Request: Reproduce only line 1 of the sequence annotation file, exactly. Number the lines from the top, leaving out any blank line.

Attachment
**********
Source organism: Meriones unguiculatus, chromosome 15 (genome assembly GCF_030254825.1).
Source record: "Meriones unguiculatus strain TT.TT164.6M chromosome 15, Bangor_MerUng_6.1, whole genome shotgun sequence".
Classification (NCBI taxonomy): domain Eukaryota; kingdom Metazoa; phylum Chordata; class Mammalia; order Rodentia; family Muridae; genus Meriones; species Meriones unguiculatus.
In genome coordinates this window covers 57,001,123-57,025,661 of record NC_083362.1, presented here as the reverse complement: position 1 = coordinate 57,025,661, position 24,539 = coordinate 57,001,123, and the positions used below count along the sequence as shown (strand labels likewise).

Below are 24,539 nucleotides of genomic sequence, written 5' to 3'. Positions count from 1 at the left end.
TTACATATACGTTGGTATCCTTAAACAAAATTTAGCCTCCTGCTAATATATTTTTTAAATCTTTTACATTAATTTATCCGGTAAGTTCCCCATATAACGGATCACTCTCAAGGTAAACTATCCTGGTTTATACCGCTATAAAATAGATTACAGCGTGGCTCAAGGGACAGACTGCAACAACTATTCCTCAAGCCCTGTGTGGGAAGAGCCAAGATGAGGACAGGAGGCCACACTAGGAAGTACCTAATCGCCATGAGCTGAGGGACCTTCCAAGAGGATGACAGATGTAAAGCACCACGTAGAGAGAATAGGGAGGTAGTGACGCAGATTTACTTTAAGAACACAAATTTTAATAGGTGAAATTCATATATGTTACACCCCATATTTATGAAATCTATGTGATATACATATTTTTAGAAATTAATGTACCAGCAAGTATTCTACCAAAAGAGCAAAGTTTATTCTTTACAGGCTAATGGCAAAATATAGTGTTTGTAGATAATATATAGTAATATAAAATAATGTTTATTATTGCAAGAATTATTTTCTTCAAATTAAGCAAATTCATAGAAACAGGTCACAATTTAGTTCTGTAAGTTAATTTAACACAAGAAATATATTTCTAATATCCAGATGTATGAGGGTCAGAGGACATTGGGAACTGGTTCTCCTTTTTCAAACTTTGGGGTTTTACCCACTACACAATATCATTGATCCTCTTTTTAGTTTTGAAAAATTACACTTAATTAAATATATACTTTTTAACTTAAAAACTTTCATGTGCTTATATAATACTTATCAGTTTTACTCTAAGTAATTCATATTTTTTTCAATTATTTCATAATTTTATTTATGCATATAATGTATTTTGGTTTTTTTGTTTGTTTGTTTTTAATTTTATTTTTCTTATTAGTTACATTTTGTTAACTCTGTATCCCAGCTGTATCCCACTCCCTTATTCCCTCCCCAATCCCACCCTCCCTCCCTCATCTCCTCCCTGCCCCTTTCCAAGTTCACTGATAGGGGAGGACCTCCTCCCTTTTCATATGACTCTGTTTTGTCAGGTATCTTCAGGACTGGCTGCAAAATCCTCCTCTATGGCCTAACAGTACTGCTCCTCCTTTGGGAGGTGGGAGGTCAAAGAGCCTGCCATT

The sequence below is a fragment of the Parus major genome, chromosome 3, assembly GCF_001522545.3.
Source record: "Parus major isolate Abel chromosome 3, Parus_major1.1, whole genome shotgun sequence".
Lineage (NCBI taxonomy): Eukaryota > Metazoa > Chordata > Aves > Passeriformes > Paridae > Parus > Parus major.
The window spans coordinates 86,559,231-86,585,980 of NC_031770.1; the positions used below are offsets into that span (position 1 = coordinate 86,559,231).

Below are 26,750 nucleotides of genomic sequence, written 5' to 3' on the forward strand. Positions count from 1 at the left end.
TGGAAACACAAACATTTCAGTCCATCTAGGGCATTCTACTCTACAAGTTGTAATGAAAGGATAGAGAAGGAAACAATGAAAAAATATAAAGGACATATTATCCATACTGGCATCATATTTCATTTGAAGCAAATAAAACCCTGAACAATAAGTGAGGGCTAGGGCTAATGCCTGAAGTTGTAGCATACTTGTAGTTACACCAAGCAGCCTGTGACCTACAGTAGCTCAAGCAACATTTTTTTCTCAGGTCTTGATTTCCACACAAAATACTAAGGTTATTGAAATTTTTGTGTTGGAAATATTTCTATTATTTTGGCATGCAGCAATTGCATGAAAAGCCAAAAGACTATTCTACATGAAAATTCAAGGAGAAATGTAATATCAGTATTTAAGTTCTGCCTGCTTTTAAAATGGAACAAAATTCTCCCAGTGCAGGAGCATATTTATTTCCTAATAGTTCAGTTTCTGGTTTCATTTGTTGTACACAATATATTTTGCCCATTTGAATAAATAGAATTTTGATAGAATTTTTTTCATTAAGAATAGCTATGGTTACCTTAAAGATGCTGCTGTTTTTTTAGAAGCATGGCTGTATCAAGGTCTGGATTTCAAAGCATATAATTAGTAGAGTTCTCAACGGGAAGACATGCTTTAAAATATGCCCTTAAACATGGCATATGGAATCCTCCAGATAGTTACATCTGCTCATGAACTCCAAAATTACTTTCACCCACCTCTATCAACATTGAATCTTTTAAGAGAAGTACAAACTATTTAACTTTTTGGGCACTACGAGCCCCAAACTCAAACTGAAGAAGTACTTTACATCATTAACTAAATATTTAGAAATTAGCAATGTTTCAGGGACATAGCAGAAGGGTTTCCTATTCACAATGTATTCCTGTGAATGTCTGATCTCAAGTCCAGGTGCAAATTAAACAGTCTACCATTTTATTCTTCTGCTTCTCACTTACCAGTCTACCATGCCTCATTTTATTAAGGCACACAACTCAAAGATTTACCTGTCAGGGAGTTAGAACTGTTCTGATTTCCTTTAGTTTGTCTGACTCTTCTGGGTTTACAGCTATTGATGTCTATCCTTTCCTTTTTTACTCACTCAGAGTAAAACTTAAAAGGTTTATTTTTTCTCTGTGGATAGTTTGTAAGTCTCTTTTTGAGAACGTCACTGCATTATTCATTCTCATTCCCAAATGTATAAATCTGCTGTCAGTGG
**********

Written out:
Source organism: Meriones unguiculatus, chromosome 15 (genome assembly GCF_030254825.1).